Other platform changes in recent years that could impact who sees your ads include Instagram’s move to a non-chronological timeline, Twitter’s crackdown on bot accounts leading to the deletion of more than a million accounts and the “friends and family” timeline changes at Facebook. These social media updates may be in response to audiences losing interest in social media over privacy concerns and the flood of unwanted “organic” advertising in news feeds. But the constant shifting winds means marketers can’t assume algorithms are going to stay consistent enough for impactful ad reach and frequency when planning campaign strategies. Despite 77% of marketers using at least one social media platform as a part of their marketing strategies, only 48% report demonstrable ROI from the implementations. Targeted messaging using first-party data can be much more effective and offers consistency.

Effective Marketing By Political Campaigns Involves Consistent, Targeted Outreach

The market for political digital advertising is growing dramatically. According to a recent Wall Street Journal article on the changes at Facebook, “Political digital advertising jumped to $1.4 billion in 2016 from $159 million in 2012. It is projected to hit $3.3 billion in 2020.” The rise of social media and reliance on digital advertising can account for much of the growth, but the success of prior digitally-focused political campaigns is evidence that digital works, especially when it is effectively targeted to create lasting, personal relationships with voters.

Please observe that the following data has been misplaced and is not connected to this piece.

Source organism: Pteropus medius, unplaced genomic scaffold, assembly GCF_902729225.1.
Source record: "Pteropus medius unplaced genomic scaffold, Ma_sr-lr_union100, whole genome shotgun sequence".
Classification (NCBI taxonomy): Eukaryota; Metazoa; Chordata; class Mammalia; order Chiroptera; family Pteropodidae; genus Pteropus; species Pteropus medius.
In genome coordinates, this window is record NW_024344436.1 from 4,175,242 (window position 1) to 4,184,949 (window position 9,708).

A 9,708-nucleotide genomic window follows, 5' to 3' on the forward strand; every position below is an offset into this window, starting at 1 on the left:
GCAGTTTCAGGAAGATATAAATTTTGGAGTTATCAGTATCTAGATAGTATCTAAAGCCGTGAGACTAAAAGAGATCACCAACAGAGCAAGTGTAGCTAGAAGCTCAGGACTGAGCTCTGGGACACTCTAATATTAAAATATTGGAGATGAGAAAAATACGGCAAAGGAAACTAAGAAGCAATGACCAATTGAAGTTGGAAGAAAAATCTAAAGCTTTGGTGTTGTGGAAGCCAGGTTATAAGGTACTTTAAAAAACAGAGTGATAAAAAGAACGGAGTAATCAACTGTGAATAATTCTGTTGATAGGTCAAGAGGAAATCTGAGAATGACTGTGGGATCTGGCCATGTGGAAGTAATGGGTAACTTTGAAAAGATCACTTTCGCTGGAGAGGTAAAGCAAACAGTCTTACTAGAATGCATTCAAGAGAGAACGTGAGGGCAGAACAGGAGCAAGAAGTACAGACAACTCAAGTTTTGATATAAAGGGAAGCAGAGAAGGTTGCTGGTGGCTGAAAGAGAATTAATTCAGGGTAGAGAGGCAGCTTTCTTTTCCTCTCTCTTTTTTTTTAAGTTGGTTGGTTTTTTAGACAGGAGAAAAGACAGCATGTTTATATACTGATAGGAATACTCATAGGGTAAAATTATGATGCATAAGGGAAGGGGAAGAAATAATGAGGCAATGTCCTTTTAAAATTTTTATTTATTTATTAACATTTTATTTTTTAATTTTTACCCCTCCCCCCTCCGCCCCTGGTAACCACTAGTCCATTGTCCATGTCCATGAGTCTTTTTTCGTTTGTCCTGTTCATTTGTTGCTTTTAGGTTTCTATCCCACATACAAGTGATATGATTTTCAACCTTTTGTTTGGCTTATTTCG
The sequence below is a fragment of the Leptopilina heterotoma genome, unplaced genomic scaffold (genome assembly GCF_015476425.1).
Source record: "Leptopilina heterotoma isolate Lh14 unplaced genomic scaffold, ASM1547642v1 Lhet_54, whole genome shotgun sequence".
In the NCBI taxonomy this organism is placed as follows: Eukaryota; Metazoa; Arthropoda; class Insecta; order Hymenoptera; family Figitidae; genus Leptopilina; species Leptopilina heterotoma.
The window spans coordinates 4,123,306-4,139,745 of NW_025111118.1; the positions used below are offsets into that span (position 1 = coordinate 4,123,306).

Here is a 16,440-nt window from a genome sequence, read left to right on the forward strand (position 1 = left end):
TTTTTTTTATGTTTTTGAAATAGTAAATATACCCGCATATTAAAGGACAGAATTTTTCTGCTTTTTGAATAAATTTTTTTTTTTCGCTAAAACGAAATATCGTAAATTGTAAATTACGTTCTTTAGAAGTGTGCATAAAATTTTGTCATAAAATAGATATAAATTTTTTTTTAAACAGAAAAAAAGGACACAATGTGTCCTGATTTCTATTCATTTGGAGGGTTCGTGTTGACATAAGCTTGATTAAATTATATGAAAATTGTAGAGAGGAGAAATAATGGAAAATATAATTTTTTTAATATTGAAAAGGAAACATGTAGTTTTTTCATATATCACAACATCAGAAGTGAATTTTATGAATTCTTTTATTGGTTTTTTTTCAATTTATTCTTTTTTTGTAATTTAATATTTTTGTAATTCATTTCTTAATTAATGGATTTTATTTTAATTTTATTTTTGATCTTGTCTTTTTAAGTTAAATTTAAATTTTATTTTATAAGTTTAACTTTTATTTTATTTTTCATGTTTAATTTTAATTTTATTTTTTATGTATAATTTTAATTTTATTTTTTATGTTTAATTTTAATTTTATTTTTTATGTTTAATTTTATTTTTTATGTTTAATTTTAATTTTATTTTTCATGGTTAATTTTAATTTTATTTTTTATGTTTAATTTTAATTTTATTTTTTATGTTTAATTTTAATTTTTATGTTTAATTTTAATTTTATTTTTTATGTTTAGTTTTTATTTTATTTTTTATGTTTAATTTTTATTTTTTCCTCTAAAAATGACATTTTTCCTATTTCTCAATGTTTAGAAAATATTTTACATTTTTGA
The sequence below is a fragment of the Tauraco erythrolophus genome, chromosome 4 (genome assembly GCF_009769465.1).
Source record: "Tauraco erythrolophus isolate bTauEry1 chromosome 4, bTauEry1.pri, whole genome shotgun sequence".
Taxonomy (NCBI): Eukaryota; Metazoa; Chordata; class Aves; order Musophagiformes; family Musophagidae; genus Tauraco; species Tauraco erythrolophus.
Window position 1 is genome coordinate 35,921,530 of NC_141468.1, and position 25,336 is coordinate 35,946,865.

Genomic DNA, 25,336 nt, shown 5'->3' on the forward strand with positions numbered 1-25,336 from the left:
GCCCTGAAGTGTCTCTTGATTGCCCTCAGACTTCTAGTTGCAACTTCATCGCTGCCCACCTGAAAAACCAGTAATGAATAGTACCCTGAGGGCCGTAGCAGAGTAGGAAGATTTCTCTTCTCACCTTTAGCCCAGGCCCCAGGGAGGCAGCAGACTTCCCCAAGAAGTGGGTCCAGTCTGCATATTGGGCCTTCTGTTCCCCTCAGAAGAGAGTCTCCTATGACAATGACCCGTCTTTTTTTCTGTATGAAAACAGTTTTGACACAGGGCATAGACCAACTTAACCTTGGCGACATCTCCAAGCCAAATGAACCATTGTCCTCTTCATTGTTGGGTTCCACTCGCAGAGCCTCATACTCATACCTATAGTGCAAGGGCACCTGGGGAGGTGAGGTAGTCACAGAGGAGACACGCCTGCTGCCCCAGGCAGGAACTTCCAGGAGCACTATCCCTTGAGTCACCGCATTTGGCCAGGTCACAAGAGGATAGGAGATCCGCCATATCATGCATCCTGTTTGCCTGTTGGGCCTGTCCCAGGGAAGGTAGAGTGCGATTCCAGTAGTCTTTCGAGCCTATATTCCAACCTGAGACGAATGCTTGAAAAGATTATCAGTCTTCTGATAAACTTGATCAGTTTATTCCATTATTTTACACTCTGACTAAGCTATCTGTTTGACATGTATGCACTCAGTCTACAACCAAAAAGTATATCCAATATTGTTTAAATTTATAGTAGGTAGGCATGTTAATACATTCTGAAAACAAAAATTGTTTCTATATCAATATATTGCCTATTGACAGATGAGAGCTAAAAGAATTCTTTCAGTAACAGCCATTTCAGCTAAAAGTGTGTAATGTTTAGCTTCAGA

In 2008, Barack Obama sent 7,000 customized emails. By 2012, the campaign had tailored its efforts at personalization and maximizing the Obama brand so efficiently that the campaign saw a 49% uplift in donations over 2008 and a 161% increase in sign-up conversions. The Obama campaign often approached its emails and direct messaging as if they were telling a story about the journey of the campaign — using micro-targeting derived from first-party data to understand their audience geographically, behaviorally and demographically made this kind of outreach an effective tool.

Generate Your Own Data With Verified, Opt-In Audiences That Offer Growth And Drive Conversions

privacy concerns